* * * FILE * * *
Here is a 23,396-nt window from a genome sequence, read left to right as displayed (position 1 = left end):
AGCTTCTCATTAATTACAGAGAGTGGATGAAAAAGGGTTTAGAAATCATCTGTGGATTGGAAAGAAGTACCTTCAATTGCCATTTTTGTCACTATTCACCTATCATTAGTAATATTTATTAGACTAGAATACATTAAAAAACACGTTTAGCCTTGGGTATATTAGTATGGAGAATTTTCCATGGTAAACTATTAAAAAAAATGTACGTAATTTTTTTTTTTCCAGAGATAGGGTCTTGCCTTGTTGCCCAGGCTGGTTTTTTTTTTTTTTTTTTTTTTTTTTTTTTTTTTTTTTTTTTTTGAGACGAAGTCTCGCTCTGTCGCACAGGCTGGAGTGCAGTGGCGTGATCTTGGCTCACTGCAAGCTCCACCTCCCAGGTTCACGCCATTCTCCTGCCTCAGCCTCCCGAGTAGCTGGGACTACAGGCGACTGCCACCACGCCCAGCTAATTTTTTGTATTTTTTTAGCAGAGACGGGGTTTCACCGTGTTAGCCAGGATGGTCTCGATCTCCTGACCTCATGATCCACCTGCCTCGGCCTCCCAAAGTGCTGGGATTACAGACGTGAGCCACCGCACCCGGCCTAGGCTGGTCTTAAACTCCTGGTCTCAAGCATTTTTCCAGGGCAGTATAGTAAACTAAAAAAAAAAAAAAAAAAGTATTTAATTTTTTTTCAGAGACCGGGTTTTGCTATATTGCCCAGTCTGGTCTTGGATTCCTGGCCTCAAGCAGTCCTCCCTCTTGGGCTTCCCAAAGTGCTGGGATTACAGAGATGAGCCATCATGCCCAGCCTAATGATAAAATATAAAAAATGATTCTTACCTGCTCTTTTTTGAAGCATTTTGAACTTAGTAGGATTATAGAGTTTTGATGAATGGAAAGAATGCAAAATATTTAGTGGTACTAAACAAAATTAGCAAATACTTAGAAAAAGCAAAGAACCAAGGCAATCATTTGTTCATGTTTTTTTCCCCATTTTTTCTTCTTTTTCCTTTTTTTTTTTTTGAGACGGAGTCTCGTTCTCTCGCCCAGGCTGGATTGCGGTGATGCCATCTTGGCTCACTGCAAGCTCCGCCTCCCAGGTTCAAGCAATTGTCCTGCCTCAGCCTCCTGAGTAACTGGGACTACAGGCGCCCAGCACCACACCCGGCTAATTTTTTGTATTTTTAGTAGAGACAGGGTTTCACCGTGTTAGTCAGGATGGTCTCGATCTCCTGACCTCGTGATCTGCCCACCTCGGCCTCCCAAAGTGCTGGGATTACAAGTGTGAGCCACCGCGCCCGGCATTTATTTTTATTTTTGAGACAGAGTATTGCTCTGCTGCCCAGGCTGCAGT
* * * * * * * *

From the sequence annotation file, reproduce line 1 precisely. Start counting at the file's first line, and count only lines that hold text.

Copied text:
Here is a 23,396-nt window from a genome sequence, read left to right as displayed (position 1 = left end):